It seams to me that if Rome (Pope Benedict XVI) has said that the Tridentine Mass and Novus Ordo Mass is equally valid worship of God and both should be offered in every parish that we should be seeing more of the faithful worshiping God with the Tridentine Mass. I was wondering why there has not been a significant effort on the part of our priests and the archdiocesan hierarchy to educate the priest and the faithful on the holiness of the Tridentine Mass? I have the impression that the priest and the archdiocesan hierarchy are ignoring Rome and are simply waiting for the people to discover and/or rediscover the Tridentine Mass by themselves and demand that the priest and the archdiocesan hierarchy do something about it. How can the faithful see and feel the beauty of the Tridentine Mass if it is not taught and offered? Is this 'sit back and wait' posture what the Church should be doing? Or, should they be taking a leadership role in offering more opportunities for educating archdiocesan priests and the faithful in Latin and the Tridentine Mass and making it more available in accordance with Rome's pronouncements?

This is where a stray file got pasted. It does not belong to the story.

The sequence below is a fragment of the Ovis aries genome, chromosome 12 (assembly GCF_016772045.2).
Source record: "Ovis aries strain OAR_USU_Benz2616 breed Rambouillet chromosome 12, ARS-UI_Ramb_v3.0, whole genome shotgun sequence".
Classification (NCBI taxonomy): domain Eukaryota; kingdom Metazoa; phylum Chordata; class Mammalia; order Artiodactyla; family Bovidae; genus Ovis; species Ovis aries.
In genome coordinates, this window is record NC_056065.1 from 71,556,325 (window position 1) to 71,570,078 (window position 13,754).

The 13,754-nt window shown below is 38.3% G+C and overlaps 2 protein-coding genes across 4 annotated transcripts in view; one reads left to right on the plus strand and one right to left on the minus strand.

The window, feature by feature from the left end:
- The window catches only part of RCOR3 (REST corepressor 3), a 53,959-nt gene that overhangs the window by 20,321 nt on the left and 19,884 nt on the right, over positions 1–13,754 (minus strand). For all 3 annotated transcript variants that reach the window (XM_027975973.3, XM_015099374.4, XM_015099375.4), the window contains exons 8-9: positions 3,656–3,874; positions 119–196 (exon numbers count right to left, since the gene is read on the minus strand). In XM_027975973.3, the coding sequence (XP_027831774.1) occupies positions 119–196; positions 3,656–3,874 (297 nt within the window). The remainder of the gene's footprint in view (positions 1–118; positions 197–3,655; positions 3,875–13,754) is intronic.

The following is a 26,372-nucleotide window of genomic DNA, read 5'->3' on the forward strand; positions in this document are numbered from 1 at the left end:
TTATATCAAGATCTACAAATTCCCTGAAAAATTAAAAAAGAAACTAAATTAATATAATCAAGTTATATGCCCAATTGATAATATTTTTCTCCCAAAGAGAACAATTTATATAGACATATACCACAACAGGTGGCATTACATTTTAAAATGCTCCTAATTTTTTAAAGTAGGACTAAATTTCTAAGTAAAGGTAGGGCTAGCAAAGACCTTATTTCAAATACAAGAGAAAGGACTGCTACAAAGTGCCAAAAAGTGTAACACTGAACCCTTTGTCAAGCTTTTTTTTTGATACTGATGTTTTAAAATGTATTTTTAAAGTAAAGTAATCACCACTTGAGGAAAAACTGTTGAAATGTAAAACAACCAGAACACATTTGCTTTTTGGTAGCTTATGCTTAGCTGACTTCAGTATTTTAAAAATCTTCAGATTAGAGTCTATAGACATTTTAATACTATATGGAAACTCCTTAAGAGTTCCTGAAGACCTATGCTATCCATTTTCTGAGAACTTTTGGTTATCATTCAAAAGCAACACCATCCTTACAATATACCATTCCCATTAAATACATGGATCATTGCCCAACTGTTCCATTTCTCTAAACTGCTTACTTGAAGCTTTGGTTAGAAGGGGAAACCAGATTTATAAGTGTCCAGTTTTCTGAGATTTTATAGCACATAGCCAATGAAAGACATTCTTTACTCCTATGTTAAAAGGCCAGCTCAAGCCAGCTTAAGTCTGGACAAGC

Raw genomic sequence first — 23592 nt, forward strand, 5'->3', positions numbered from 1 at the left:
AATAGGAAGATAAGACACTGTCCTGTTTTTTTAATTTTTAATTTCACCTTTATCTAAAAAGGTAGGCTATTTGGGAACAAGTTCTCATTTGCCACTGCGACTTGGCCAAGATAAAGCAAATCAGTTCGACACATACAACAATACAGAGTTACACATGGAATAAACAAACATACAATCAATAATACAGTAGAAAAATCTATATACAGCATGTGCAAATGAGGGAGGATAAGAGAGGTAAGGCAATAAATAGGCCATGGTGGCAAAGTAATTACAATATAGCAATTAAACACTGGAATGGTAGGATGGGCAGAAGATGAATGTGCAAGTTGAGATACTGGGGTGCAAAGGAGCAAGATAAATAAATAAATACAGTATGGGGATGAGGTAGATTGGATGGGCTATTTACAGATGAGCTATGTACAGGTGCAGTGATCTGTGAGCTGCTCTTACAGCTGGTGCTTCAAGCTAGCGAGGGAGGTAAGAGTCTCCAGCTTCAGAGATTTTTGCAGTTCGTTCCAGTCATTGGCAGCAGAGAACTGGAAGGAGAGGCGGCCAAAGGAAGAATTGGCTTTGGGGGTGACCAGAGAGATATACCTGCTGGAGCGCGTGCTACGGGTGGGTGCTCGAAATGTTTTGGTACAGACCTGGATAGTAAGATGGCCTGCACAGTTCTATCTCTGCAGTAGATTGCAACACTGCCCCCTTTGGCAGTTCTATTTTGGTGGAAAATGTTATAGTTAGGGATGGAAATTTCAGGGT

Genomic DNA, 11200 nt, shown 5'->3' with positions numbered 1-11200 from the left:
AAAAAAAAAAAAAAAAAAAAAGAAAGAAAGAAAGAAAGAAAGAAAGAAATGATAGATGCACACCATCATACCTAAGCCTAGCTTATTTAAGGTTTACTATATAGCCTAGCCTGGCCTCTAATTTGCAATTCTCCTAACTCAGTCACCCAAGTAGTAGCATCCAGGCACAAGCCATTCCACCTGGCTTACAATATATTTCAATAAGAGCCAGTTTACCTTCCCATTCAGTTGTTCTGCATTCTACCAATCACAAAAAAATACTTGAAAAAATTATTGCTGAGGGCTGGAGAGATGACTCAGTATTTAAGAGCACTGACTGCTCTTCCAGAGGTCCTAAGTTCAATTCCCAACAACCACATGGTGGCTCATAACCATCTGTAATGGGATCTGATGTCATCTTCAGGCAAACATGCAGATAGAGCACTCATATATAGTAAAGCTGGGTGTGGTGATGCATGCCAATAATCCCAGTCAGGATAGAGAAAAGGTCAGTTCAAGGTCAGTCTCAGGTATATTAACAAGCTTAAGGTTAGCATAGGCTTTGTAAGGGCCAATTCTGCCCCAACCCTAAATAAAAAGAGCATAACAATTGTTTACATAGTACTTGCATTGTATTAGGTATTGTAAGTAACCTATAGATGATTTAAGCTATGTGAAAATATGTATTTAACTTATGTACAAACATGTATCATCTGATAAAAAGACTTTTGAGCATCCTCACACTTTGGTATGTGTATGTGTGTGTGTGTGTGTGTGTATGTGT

Regards to everyone,
|Posted by: Leon
August 04, 2011 01:09 PM EDT
|Add a comment
Two priests and 30 seminarians were arrested for singing Christmas carols, and Hindu extremists attacked more priests who came to help.
The child-abuse Commission's final report attacks priestly celibacy and the confessional seal.
The USCCB's marriage initiative announces a podcast that presents Church teaching via clever audio storytelling.
In the Pope's Guadalupe feast day homily, he says Latin America must be defended from ideological colonization.
Cinemas will open to the public in 2018, as another step in the Crown Prince's touted liberalization plan.
The likely next prime minister says his dream is to 're-Christianize the EU.'
more news links...